GIFs and animation: Instantly capture your audience’s attention with a GIF. Animation is helpful for demonstrating your product and persuading prospects to sign up for a free trial.
Interactive content: Engaging, personalized experiences entice leads to learn about your product and brand. With interactive opt-in processes, prospects are more invested in receiving your customized lead magnet. Alarm system provider ipDatatel uses its Leadpage with an embedded calculator to flaunt the value of its services and earn qualified contractor leads.
Using multimedia in your landing pages is an opportunity to explain your solution and showcase to stakeholders how your product operates.
4. Head off objections with social proof
Social proof reassures prospects that your product actually produces results. Because without results, why would they buy?
It’s important to illustrate how your product has demonstrated success for your previous customers. Then, prospects can see how the same outcomes can be achieved in their businesses.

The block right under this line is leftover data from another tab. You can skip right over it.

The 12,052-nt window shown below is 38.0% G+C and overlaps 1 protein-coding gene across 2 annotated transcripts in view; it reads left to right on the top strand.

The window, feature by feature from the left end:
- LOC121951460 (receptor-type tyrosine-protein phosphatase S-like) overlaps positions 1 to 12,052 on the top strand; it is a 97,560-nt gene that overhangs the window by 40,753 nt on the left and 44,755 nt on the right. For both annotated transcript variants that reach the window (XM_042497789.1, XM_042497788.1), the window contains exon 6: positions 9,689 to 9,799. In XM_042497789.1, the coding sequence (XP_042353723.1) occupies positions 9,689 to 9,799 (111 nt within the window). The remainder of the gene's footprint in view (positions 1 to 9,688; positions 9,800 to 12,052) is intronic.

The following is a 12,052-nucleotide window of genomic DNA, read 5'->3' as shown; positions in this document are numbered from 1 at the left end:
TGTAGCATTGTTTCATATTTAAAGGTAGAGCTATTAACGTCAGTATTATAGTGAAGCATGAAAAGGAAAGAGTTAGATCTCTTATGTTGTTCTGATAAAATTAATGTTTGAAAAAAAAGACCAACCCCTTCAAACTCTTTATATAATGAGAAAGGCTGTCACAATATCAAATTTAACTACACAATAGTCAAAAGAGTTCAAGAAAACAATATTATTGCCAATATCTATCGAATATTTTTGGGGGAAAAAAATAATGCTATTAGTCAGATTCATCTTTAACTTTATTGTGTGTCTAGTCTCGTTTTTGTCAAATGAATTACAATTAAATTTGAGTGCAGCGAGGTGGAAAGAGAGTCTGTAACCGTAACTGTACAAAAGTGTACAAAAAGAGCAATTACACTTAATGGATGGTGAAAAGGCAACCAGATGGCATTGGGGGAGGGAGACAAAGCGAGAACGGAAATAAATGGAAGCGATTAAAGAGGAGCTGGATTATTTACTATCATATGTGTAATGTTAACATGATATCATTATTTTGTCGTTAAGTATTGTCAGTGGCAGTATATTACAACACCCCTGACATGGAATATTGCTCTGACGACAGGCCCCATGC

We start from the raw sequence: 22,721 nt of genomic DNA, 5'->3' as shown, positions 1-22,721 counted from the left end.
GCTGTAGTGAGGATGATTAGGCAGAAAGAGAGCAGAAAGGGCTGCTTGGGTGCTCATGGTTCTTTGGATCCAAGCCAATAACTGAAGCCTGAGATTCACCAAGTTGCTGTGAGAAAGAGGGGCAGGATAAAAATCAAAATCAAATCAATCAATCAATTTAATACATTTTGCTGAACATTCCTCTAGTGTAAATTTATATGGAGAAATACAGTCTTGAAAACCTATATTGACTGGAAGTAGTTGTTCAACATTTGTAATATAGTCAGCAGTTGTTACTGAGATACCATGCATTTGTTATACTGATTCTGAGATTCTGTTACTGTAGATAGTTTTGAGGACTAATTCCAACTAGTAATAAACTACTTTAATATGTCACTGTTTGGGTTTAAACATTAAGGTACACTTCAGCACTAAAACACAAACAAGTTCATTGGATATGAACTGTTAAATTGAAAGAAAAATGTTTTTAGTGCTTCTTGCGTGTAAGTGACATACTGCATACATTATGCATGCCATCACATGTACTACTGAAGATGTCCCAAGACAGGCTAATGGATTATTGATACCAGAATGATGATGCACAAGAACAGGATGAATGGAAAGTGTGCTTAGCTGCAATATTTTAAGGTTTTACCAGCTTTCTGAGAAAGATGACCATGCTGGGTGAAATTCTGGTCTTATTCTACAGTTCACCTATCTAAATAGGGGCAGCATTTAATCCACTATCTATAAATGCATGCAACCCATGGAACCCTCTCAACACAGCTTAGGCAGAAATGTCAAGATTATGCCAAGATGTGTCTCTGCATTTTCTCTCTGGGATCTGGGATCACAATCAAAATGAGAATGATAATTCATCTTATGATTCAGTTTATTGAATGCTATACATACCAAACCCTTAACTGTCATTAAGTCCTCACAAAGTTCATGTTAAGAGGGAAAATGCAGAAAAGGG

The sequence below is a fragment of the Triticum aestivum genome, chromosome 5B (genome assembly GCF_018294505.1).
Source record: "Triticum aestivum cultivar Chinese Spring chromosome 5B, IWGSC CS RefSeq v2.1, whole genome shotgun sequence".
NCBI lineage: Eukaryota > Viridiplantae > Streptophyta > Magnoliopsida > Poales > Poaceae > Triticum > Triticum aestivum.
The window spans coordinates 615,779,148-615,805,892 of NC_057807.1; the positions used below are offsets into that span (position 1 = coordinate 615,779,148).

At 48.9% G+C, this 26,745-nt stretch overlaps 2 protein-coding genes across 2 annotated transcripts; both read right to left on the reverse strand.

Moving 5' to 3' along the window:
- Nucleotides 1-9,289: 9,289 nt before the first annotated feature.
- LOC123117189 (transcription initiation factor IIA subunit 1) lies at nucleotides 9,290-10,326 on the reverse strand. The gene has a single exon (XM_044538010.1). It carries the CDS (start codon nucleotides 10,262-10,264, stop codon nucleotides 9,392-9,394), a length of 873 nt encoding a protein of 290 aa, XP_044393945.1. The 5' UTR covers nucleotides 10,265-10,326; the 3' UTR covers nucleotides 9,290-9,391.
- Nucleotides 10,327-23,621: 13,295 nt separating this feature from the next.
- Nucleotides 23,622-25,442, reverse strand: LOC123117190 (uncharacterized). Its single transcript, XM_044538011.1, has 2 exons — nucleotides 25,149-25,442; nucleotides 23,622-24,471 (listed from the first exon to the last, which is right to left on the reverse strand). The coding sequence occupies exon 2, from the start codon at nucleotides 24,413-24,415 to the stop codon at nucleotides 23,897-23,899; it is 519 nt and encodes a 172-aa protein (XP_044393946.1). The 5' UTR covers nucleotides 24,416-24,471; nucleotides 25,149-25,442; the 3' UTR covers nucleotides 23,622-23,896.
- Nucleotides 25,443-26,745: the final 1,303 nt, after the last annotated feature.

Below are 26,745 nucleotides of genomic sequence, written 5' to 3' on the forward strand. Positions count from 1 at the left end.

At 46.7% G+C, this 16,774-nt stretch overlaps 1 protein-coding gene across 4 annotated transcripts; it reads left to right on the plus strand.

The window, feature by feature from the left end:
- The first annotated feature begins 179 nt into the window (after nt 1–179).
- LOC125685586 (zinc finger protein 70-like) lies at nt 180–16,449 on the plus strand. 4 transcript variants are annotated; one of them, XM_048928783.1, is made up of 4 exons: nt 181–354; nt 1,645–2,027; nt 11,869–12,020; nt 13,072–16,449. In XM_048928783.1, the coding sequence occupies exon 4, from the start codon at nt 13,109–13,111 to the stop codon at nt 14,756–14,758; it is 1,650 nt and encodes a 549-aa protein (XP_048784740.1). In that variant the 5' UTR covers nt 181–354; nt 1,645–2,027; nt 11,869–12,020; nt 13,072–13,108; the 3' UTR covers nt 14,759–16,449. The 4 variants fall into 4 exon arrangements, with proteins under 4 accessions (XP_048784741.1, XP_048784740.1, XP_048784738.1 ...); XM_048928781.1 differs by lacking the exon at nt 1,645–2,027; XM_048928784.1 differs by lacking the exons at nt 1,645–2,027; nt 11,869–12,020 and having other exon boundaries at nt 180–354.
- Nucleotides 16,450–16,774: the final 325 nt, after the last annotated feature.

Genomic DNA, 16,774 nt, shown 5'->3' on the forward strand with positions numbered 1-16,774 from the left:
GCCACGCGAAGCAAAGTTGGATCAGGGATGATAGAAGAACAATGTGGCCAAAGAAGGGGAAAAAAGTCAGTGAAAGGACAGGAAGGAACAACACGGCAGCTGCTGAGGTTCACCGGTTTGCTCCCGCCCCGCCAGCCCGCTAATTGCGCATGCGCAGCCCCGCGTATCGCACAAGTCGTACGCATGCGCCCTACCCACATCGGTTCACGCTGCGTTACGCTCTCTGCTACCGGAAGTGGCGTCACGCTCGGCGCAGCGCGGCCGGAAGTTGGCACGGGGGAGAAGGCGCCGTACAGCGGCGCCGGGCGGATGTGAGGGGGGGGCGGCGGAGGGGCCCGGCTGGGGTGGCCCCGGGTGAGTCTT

If you have several types of social proof available for your business, where do you start?. I like the advice growth marketing expert Angie Schottmuller gave on ConversionXL: “In order to harness this concept for persuasion, marketers must first identify the uncertainties of their customers and then buffer accordingly with appropriate social proof.”
Jot down a list of objections and uncertainties you’ve heard from prospective customers, then look through the social proof you’ve accumulated to see how real customer stories prove that those worries are unfounded.
For instance, if prospects often feel your pricing is too high, add social proof to your sales page that touches on the incredible value or ROI your customers have discovered.